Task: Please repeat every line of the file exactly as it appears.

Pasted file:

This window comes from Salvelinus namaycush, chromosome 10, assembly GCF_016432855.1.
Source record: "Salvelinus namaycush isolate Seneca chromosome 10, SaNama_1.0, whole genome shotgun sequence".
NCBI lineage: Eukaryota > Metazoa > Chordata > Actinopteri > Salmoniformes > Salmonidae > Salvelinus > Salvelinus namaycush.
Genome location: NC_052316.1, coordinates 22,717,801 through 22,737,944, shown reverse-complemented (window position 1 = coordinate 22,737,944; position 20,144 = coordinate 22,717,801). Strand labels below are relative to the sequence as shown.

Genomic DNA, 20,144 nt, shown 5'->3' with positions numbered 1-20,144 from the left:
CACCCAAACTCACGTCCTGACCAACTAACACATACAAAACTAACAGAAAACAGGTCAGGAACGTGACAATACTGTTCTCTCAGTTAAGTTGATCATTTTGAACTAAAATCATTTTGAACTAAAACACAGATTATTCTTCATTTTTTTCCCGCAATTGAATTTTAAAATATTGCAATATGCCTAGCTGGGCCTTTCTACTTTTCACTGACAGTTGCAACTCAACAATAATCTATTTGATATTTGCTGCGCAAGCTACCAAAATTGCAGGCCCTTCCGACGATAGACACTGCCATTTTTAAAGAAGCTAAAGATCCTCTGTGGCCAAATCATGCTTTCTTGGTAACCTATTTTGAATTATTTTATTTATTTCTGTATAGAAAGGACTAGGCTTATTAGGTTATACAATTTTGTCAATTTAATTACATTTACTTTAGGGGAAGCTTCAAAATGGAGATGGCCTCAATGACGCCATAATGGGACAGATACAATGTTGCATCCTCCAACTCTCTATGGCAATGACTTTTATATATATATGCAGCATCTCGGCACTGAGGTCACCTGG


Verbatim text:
This window comes from Salvelinus namaycush, chromosome 10, assembly GCF_016432855.1.
Source record: "Salvelinus namaycush isolate Seneca chromosome 10, SaNama_1.0, whole genome shotgun sequence".
NCBI lineage: Eukaryota > Metazoa > Chordata > Actinopteri > Salmoniformes > Salmonidae > Salvelinus > Salvelinus namaycush.
Genome location: NC_052316.1, coordinates 22,717,801 through 22,737,944, shown reverse-complemented (window position 1 = coordinate 22,737,944; position 20,144 = coordinate 22,717,801). Strand labels below are relative to the sequence as shown.

Genomic DNA, 20,144 nt, shown 5'->3' with positions numbered 1-20,144 from the left:
CACCCAAACTCACGTCCTGACCAACTAACACATACAAAACTAACAGAAAACAGGTCAGGAACGTGACAATACTGTTCTCTCAGTTAAGTTGATCATTTTGAACTAAAATCATTTTGAACTAAAACACAGATTATTCTTCATTTTTTTCCCGCAATTGAATTTTAAAATATTGCAATATGCCTAGCTGGGCCTTTCTACTTTTCACTGACAGTTGCAACTCAACAATAATCTATTTGATATTTGCTGCGCAAGCTACCAAAATTGCAGGCCCTTCCGACGATAGACACTGCCATTTTTAAAGAAGCTAAAGATCCTCTGTGGCCAAATCATGCTTTCTTGGTAACCTATTTTGAATTATTTTATTTATTTCTGTATAGAAAGGACTAGGCTTATTAGGTTATACAATTTTGTCAATTTAATTACATTTACTTTAGGGGAAGCTTCAAAATGGAGATGGCCTCAATGACGCCATAATGGGACAGATACAATGTTGCATCCTCCAACTCTCTATGGCAATGACTTTTATATATATATGCAGCATCTCGGCACTGAGGTCACCTGG